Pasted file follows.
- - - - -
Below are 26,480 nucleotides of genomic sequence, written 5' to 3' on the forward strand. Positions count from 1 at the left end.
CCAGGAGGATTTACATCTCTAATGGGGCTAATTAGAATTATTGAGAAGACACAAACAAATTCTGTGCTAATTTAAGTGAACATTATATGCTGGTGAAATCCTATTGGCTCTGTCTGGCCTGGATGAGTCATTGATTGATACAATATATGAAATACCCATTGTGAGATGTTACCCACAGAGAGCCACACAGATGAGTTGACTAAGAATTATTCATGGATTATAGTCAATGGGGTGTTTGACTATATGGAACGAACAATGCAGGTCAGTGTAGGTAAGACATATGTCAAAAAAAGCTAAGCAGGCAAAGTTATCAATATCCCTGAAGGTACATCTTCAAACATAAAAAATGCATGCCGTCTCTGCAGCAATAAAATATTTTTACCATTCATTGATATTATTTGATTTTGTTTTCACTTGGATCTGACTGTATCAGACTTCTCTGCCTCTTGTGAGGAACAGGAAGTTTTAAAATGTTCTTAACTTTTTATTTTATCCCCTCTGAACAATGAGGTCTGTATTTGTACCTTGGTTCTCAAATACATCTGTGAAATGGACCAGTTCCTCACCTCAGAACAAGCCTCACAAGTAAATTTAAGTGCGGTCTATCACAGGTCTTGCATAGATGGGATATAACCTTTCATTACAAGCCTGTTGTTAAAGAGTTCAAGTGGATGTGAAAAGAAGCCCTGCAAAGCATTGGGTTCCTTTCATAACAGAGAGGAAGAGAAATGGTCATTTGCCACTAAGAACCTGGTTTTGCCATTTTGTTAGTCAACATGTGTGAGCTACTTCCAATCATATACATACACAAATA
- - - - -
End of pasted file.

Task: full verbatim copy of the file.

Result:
Below are 26,480 nucleotides of genomic sequence, written 5' to 3' on the forward strand. Positions count from 1 at the left end.
CCAGGAGGATTTACATCTCTAATGGGGCTAATTAGAATTATTGAGAAGACACAAACAAATTCTGTGCTAATTTAAGTGAACATTATATGCTGGTGAAATCCTATTGGCTCTGTCTGGCCTGGATGAGTCATTGATTGATACAATATATGAAATACCCATTGTGAGATGTTACCCACAGAGAGCCACACAGATGAGTTGACTAAGAATTATTCATGGATTATAGTCAATGGGGTGTTTGACTATATGGAACGAACAATGCAGGTCAGTGTAGGTAAGACATATGTCAAAAAAAGCTAAGCAGGCAAAGTTATCAATATCCCTGAAGGTACATCTTCAAACATAAAAAATGCATGCCGTCTCTGCAGCAATAAAATATTTTTACCATTCATTGATATTATTTGATTTTGTTTTCACTTGGATCTGACTGTATCAGACTTCTCTGCCTCTTGTGAGGAACAGGAAGTTTTAAAATGTTCTTAACTTTTTATTTTATCCCCTCTGAACAATGAGGTCTGTATTTGTACCTTGGTTCTCAAATACATCTGTGAAATGGACCAGTTCCTCACCTCAGAACAAGCCTCACAAGTAAATTTAAGTGCGGTCTATCACAGGTCTTGCATAGATGGGATATAACCTTTCATTACAAGCCTGTTGTTAAAGAGTTCAAGTGGATGTGAAAAGAAGCCCTGCAAAGCATTGGGTTCCTTTCATAACAGAGAGGAAGAGAAATGGTCATTTGCCACTAAGAACCTGGTTTTGCCATTTTGTTAGTCAACATGTGTGAGCTACTTCCAATCATATACATACACAAATA